Democratic U.S. Rep. Matt Cartwright’s relatively weak re-election campaign showing two years ago and shifting congressional dis
trict boundary lines have Republicans thinking they can beat him this year.

Three Republicans — John Chrin, Joe Peters and Robert Kuniegel — hope to win the Republican nomination for the 8th Congressional District seat in the May 15 primary election. The winner will face Cartwright — unopposed for the Democratic nomination — in the Nov. 6 election.

In 2016, Cartwright, seeking a third term in office, defeated Republican Matt Connolly, who spent hardly any money and did not aggressively campaign.

Cartwright won that race for the 17th Congressional District seat by only 7.6 percentage points as President Donald Trump won the district by 11.7 points.

A state Supreme Court decision earlier this year that set new congressional district boundaries placed Cartwright’s Moosic home in the newly renumbered 8th district and only reinforced the belief in his vulnerability. Trump won the new district by 10 percentage points.

Some top Republicans have pinned their hopes on Chrin, who has the most campaign money with more than $1 million left at the end of March, according to the latest campaign finance reports. He has aired television and radio commercials most of this month. Peters had $9,482 left and Kuniegel, $26,155. Both have mostly concentrated on radio advertising.

Chrin must prove he can win despite not living in the 8th district. Chrin, who lived in New Jersey for more than two decades, moved into the existing 17th district, but the Supreme Court’s boundary changes put his new home in Palmer Twp., Northampton County, outside the 8th.

Chrin pledges to move into the 8th. He thinks voters will look past his residency and concentrate on his background as a Wall Street banker who knows how to spur economic development.

Peters, the son of former Scranton Mayor Gene Peters, lived for years in Wyoming County, which is also outside the 8th. He moved back to his father’s Scranton home earlier this year after the boundary change so he could run in the new 8th.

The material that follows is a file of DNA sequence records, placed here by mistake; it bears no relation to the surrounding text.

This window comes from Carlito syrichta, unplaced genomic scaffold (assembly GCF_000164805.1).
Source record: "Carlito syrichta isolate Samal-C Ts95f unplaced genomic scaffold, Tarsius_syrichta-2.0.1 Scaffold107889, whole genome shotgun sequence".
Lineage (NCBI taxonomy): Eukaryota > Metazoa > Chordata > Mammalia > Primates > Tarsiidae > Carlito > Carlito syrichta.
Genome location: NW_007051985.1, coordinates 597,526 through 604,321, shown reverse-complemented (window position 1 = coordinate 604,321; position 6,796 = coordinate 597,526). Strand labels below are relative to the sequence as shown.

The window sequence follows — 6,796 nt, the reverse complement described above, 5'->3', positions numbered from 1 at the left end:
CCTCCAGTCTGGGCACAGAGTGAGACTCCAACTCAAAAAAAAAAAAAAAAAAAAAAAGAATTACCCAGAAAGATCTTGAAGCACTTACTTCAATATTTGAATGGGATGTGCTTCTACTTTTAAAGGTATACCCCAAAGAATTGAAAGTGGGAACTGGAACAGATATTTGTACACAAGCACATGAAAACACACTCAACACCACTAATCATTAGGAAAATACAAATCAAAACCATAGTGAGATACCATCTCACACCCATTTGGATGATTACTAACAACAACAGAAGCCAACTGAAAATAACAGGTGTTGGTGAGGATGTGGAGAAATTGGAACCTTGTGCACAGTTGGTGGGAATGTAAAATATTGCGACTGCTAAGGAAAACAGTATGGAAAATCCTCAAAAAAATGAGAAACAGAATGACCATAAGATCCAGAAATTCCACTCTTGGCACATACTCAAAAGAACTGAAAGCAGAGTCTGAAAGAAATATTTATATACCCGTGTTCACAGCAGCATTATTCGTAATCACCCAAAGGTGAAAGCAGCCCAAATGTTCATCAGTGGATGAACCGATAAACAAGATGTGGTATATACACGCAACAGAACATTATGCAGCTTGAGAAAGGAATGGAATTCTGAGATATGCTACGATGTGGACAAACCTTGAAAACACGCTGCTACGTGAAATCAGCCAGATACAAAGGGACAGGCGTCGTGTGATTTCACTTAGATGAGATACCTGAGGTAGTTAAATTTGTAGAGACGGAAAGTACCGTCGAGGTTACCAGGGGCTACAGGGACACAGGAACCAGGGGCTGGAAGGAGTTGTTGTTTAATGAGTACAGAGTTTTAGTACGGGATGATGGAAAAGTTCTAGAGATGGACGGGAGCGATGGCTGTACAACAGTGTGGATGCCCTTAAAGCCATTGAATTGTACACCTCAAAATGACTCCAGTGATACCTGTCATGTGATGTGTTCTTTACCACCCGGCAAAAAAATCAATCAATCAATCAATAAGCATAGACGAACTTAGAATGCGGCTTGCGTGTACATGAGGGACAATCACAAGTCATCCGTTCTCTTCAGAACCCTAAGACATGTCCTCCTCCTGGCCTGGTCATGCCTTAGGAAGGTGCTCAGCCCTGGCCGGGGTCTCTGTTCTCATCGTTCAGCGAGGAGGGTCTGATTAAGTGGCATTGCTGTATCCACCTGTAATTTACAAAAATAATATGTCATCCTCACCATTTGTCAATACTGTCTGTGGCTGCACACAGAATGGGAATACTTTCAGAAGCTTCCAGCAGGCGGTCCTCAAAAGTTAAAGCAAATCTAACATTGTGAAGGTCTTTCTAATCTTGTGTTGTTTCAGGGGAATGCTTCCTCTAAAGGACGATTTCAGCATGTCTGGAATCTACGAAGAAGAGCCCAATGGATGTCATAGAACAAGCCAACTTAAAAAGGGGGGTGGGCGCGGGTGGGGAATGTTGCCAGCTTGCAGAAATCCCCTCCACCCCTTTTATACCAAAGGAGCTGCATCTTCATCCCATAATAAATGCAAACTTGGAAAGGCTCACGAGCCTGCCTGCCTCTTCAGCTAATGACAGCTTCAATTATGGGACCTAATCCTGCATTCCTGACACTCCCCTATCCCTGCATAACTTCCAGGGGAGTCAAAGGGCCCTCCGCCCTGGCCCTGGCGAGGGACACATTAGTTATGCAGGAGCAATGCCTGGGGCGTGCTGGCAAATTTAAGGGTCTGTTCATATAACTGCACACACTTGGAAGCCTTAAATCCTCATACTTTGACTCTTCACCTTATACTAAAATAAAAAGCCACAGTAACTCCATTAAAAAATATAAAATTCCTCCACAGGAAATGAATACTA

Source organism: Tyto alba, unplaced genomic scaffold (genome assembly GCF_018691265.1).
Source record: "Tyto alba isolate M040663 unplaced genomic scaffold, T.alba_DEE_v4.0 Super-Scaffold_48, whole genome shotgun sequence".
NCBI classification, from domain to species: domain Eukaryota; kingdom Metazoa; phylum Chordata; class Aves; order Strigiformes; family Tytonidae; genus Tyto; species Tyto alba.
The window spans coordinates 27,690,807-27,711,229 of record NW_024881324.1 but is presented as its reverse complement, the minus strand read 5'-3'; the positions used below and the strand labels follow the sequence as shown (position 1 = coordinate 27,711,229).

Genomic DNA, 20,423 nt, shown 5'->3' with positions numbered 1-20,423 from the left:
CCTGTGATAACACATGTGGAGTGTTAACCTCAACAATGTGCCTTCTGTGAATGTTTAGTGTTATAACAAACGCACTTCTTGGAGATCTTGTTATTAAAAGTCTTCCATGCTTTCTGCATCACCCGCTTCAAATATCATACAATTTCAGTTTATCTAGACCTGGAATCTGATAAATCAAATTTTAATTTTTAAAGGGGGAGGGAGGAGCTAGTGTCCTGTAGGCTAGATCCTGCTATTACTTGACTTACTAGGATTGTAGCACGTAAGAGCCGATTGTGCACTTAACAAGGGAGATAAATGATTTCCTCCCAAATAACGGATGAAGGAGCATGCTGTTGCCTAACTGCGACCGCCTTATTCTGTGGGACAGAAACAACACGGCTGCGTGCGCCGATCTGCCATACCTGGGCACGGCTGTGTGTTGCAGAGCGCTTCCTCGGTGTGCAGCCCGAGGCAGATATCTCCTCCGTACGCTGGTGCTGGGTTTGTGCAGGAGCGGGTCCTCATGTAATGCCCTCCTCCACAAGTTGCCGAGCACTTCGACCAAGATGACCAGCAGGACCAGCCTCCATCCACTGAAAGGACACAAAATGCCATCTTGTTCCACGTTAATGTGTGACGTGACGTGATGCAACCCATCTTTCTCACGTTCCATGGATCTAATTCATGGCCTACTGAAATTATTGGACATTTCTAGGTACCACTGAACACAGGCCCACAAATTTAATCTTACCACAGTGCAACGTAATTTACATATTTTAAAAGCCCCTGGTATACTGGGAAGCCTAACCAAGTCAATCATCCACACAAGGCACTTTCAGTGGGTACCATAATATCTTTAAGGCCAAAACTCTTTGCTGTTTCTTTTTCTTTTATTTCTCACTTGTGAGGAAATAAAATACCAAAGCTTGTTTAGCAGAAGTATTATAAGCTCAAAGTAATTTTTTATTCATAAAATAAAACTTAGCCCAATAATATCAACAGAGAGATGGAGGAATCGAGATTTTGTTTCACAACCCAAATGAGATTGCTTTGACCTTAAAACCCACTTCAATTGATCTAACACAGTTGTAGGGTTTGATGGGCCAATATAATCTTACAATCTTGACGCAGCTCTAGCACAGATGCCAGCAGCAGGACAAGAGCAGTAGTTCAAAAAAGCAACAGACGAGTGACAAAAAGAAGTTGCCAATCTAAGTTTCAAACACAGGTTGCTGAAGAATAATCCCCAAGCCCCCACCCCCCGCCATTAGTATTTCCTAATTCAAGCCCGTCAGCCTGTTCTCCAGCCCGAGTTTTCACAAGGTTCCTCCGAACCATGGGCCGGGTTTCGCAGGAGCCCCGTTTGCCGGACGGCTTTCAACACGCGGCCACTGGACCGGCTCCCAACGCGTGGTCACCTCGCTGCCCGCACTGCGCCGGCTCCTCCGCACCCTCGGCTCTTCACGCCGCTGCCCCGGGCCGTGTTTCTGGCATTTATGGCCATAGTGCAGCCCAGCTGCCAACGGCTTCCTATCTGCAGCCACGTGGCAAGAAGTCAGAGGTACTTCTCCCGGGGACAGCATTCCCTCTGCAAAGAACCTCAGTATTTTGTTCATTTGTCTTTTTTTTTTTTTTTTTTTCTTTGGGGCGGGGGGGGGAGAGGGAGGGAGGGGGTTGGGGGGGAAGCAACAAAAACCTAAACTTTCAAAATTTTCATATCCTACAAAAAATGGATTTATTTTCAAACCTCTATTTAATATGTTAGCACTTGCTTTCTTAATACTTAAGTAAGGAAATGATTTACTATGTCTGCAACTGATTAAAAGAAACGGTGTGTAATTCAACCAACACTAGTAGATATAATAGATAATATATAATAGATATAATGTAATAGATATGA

Kuniegel has lived in the same home in Spring Brook Twp. for 45 years.

Each favors building a wall along the United States’ border with Mexico to protect the nation from illegal immigration and terrorism, though they differ on the wall’s nature. Each supports gun-ownership rights and each supports repealing and replacing the Affordable Care Act, also known as Obamacare.

Their top priorities differ.

Chrin, aligning himself to Trump in his advertising, criticized Cartwright for voting against Trump’s recent tax cuts. He said lowering the corporate tax rate from 35 percent to 21 percent will lead to more companies choosing the United States over other countries for new plants and offices.

“The corporate (tax cut) is an important aspect of ultimately putting more money in middle-class workers’ pockets,” Chrin said.

Cartwright has said he voted no because he wanted more of the tax cut to go directly to middle-class families.

Chrin, who worked for more than 20 years as a banker, lists economic development as his top priority. He will work to attract back-up operations of companies based in larger cities, warehousing and other freight-transportation companies, pharmaceutical manufacturing and companies that exploit Marcellus shale natural gas.

His Wall Street experience taught him how to put together deals and he knows what prospective companies want, he said.

“I am unbelievably well-positioned to do it because I’ve got credibility and I’ve done it myself in terms of working with entrepreneurs around the country,” he said.